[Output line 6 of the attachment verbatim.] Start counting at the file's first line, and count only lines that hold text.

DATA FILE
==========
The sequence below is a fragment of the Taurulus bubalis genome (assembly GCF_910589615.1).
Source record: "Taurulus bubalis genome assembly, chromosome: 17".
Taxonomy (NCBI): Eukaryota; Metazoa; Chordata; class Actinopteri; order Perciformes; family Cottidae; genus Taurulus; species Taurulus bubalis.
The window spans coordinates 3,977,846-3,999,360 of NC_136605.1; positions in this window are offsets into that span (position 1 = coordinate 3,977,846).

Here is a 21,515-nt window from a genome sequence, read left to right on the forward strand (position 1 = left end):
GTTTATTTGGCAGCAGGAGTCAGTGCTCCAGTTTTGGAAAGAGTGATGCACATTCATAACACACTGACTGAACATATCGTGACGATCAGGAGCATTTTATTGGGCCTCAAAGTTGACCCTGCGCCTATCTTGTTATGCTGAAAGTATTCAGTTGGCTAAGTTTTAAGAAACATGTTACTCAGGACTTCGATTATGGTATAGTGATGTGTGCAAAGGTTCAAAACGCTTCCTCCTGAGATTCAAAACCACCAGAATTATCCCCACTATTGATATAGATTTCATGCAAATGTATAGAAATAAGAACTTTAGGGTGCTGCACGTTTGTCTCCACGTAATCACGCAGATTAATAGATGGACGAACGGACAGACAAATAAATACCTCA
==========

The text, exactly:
GTTTATTTGGCAGCAGGAGTCAGTGCTCCAGTTTTGGAAAGAGTGATGCACATTCATAACACACTGACTGAACATATCGTGACGATCAGGAGCATTTTATTGGGCCTCAAAGTTGACCCTGCGCCTATCTTGTTATGCTGAAAGTATTCAGTTGGCTAAGTTTTAAGAAACATGTTACTCAGGACTTCGATTATGGTATAGTGATGTGTGCAAAGGTTCAAAACGCTTCCTCCTGAGATTCAAAACCACCAGAATTATCCCCACTATTGATATAGATTTCATGCAAATGTATAGAAATAAGAACTTTAGGGTGCTGCACGTTTGTCTCCACGTAATCACGCAGATTAATAGATGGACGAACGGACAGACAAATAAATACCTCA